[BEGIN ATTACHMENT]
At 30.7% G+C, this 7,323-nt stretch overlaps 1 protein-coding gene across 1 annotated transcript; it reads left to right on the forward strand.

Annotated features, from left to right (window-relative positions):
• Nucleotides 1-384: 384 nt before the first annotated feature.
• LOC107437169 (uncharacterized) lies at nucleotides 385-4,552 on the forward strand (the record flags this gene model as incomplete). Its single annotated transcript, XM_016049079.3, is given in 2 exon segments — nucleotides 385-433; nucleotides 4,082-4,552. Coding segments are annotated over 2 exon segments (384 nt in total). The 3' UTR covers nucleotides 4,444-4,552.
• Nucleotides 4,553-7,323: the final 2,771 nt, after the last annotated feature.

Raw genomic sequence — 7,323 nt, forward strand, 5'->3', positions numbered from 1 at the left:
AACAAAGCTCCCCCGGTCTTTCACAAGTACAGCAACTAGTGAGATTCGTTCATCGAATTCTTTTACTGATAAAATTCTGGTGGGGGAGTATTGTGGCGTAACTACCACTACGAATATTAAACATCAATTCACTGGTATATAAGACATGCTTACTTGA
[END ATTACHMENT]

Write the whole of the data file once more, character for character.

At 30.7% G+C, this 7,323-nt stretch overlaps 1 protein-coding gene across 1 annotated transcript; it reads left to right on the forward strand.

Annotated features, from left to right (window-relative positions):
• Nucleotides 1-384: 384 nt before the first annotated feature.
• LOC107437169 (uncharacterized) lies at nucleotides 385-4,552 on the forward strand (the record flags this gene model as incomplete). Its single annotated transcript, XM_016049079.3, is given in 2 exon segments — nucleotides 385-433; nucleotides 4,082-4,552. Coding segments are annotated over 2 exon segments (384 nt in total). The 3' UTR covers nucleotides 4,444-4,552.
• Nucleotides 4,553-7,323: the final 2,771 nt, after the last annotated feature.

Raw genomic sequence — 7,323 nt, forward strand, 5'->3', positions numbered from 1 at the left:
AACAAAGCTCCCCCGGTCTTTCACAAGTACAGCAACTAGTGAGATTCGTTCATCGAATTCTTTTACTGATAAAATTCTGGTGGGGGAGTATTGTGGCGTAACTACCACTACGAATATTAAACATCAATTCACTGGTATATAAGACATGCTTACTTGA